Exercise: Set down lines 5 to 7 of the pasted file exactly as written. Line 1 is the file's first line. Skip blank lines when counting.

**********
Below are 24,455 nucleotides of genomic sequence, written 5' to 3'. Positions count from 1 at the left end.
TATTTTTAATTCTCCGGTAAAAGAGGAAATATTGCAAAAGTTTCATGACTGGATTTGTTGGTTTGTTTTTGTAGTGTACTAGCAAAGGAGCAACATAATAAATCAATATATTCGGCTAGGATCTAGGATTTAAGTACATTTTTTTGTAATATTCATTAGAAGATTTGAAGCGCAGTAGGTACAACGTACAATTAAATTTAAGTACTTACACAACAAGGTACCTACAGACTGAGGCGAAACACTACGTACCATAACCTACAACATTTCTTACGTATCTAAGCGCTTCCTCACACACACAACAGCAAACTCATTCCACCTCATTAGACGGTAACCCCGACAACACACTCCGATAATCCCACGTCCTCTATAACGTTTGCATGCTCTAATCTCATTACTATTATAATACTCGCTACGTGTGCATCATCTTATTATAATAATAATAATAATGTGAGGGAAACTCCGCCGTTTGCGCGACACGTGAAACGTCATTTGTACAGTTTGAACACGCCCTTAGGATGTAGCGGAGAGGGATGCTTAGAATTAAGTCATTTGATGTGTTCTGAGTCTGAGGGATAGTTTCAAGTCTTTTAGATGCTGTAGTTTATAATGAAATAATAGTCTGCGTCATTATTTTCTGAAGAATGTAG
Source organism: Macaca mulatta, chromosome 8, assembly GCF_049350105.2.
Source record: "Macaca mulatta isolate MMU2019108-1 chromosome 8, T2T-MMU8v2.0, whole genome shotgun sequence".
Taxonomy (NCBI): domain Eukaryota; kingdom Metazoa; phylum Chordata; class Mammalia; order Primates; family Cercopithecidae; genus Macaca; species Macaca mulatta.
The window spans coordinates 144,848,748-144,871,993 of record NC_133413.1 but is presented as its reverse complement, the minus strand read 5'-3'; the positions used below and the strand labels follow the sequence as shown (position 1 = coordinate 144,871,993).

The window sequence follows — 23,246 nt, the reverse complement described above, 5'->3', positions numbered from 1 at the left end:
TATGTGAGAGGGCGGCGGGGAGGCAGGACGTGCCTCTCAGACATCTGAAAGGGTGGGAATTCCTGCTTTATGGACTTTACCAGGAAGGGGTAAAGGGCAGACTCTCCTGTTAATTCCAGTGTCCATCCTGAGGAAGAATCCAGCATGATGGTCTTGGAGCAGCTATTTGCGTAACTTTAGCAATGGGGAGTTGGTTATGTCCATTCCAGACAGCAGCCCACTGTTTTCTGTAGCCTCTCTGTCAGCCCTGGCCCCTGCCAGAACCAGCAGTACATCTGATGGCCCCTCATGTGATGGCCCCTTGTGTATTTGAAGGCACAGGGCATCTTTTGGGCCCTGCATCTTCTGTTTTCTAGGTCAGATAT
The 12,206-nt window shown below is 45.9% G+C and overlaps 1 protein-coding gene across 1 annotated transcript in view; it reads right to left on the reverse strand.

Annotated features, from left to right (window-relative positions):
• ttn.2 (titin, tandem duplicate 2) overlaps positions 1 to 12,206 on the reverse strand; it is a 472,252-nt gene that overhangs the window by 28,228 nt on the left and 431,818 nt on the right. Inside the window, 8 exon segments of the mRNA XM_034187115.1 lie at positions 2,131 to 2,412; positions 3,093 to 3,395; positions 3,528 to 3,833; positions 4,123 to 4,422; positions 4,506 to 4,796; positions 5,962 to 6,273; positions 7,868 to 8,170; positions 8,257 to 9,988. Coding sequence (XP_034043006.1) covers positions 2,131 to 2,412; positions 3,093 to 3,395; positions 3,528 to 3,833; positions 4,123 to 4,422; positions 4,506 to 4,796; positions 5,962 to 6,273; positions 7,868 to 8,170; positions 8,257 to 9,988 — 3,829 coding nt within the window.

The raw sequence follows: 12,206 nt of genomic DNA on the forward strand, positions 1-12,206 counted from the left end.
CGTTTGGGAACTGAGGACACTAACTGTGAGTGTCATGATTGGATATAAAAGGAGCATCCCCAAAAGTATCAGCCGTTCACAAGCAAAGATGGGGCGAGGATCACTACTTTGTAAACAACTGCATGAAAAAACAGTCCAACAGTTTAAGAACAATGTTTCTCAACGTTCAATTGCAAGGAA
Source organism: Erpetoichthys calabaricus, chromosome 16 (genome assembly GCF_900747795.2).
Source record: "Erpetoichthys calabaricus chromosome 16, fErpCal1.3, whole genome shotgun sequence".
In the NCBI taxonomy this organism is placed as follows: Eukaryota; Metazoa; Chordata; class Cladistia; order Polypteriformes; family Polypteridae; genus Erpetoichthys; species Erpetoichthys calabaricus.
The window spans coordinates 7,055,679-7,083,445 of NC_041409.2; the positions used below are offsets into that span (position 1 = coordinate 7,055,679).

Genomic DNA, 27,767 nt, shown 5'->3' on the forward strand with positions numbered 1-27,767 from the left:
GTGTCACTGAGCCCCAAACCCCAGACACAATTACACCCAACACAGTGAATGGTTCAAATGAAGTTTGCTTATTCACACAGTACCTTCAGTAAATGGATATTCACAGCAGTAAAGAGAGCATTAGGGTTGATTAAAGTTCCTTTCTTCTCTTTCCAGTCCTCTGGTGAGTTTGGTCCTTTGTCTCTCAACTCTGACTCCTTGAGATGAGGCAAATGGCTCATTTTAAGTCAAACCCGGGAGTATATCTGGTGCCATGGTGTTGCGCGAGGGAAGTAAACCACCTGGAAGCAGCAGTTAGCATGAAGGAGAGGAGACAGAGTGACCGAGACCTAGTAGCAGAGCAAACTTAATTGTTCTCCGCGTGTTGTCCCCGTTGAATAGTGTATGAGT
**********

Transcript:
Taxonomy (NCBI): domain Eukaryota; kingdom Metazoa; phylum Chordata; class Mammalia; order Primates; family Cercopithecidae; genus Macaca; species Macaca mulatta.
The window spans coordinates 144,848,748-144,871,993 of record NC_133413.1 but is presented as its reverse complement, the minus strand read 5'-3'; the positions used below and the strand labels follow the sequence as shown (position 1 = coordinate 144,871,993).

The window sequence follows — 23,246 nt, the reverse complement described above, 5'->3', positions numbered from 1 at the left end: